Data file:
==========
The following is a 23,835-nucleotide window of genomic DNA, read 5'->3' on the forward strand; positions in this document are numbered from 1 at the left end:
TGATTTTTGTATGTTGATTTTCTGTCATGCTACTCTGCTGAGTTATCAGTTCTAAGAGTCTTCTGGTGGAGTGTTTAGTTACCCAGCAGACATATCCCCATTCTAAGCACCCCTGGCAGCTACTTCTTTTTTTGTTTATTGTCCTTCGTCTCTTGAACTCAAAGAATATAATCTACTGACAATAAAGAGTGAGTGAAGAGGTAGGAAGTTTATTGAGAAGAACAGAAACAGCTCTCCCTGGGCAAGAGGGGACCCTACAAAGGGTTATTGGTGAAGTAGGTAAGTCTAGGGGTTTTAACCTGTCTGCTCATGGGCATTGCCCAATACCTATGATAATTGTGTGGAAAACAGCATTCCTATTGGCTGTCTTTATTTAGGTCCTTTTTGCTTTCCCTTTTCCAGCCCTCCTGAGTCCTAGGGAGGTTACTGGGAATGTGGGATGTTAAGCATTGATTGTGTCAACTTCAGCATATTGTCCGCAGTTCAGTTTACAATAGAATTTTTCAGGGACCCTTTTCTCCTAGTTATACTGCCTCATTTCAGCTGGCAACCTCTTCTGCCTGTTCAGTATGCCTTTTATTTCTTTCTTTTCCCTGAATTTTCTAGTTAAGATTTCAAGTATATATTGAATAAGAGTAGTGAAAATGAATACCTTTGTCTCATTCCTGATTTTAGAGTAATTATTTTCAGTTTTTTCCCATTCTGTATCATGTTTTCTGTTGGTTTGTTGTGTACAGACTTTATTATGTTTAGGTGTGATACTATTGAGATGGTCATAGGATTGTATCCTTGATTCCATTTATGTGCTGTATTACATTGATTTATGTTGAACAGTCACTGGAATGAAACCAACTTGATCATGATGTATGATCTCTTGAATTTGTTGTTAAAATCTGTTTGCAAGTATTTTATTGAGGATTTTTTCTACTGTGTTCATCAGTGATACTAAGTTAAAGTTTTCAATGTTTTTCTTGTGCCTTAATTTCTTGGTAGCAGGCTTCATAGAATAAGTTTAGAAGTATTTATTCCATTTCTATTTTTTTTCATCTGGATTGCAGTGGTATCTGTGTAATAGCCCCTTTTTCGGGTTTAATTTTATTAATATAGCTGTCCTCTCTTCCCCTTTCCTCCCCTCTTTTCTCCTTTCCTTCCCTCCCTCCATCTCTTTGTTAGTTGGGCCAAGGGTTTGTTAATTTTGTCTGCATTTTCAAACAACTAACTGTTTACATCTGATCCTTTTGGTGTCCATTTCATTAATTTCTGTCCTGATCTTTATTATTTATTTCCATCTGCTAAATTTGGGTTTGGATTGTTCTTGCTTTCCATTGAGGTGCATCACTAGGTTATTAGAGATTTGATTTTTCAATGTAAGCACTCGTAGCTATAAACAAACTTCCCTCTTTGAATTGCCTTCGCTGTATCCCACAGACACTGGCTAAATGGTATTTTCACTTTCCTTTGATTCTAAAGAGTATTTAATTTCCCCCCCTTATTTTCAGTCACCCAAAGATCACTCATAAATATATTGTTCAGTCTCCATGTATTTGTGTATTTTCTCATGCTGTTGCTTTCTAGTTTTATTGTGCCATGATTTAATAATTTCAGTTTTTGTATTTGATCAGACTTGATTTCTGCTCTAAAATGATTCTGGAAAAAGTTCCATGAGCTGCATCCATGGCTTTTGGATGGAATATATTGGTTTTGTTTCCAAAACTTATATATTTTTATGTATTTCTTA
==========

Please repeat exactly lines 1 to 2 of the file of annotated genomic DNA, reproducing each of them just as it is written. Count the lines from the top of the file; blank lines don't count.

The following is a 23,835-nucleotide window of genomic DNA, read 5'->3' on the forward strand; positions in this document are numbered from 1 at the left end:
TGATTTTTGTATGTTGATTTTCTGTCATGCTACTCTGCTGAGTTATCAGTTCTAAGAGTCTTCTGGTGGAGTGTTTAGTTACCCAGCAGACATATCCCCATTCTAAGCACCCCTGGCAGCTACTTCTTTTTTTGTTTATTGTCCTTCGTCTCTTGAACTCAAAGAATATAATCTACTGACAATAAAGAGTGAGTGAAGAGGTAGGAAGTTTATTGAGAAGAACAGAAACAGCTCTCCCTGGGCAAGAGGGGACCCTACAAAGGGTTATTGGTGAAGTAGGTAAGTCTAGGGGTTTTAACCTGTCTGCTCATGGGCATTGCCCAATACCTATGATAATTGTGTGGAAAACAGCATTCCTATTGGCTGTCTTTATTTAGGTCCTTTTTGCTTTCCCTTTTCCAGCCCTCCTGAGTCCTAGGGAGGTTACTGGGAATGTGGGATGTTAAGCATTGATTGTGTCAACTTCAGCATATTGTCCGCAGTTCAGTTTACAATAGAATTTTTCAGGGACCCTTTTCTCCTAGTTATACTGCCTCATTTCAGCTGGCAACCTCTTCTGCCTGTTCAGTATGCCTTTTATTTCTTTCTTTTCCCTGAATTTTCTAGTTAAGATTTCAAGTATATATTGAATAAGAGTAGTGAAAATGAATACCTTTGTCTCATTCCTGATTTTAGAGTAATTATTTTCAGTTTTTTCCCATTCTGTATCATGTTTTCTGTTGGTTTGTTGTGTACAGACTTTATTATGTTTAGGTGTGATACTATTGAGATGGTCATAGGATTGTATCCTTGATTCCATTTATGTGCTGTATTACATTGATTTATGTTGAACAGTCACTGGAATGAAACCAACTTGATCATGATGTATGATCTCTTGAATTTGTTGTTAAAATCTGTTTGCAAGTATTTTATTGAGGATTTTTTCTACTGTGTTCATCAGTGATACTAAGTTAAAGTTTTCAATGTTTTTCTTGTGCCTTAATTTCTTGGTAGCAGGCTTCATAGAATAAGTTTAGAAGTATTTATTCCATTTCTATTTTTTTTCATCTGGATTGCAGTGGTATCTGTGTAATAGCCCCTTTTTCGGGTTTAATTTTATTAATATAGCTGTCCTCTCTTCCCCTTTCCTCCCCTCTTTTCTCCTTTCCTTCCCTCCCTCCATCTCTTTGTTAGTTGGGCCAAGGGTTTGTTAATTTTGTCTGCATTTTCAAACAACTAACTGTTTACATCTGATCCTTTTGGTGTCCATTTCATTAATTTCTGTCCTGATCTTTATTATTTATTTCCATCTGCTAAATTTGGGTTTGGATTGTTCTTGCTTTCCATTGAGGTGCATCACTAGGTTATTAGAGATTTGATTTTTCAATGTAAGCACTCGTAGCTATAAACAAACTTCCCTCTTTGAATTGCCTTCGCTGTATCCCACAGACACTGGCTAAATGGTATTTTCACTTTCCTTTGATTCTAAAGAGTATTTAATTTCCCCCCCTTATTTTCAGTCACCCAAAGATCACTCATAAATATATTGTTCAGTCTCCATGTATTTGTGTATTTTCTCATGCTGTTGCTTTCTAGTTTTATTGTGCCATGATTTAATAATTTCAGTTTTTGTATTTGATCAGACTTGATTTCTGCTCTAAAATGATTCTGGAAAAAGTTCCATGAGCTGCATCCATGGCTTTTGGATGGAATATATTGGTTTTGTTTCCAAAACTTATATATTTTTATGTATTTCTTA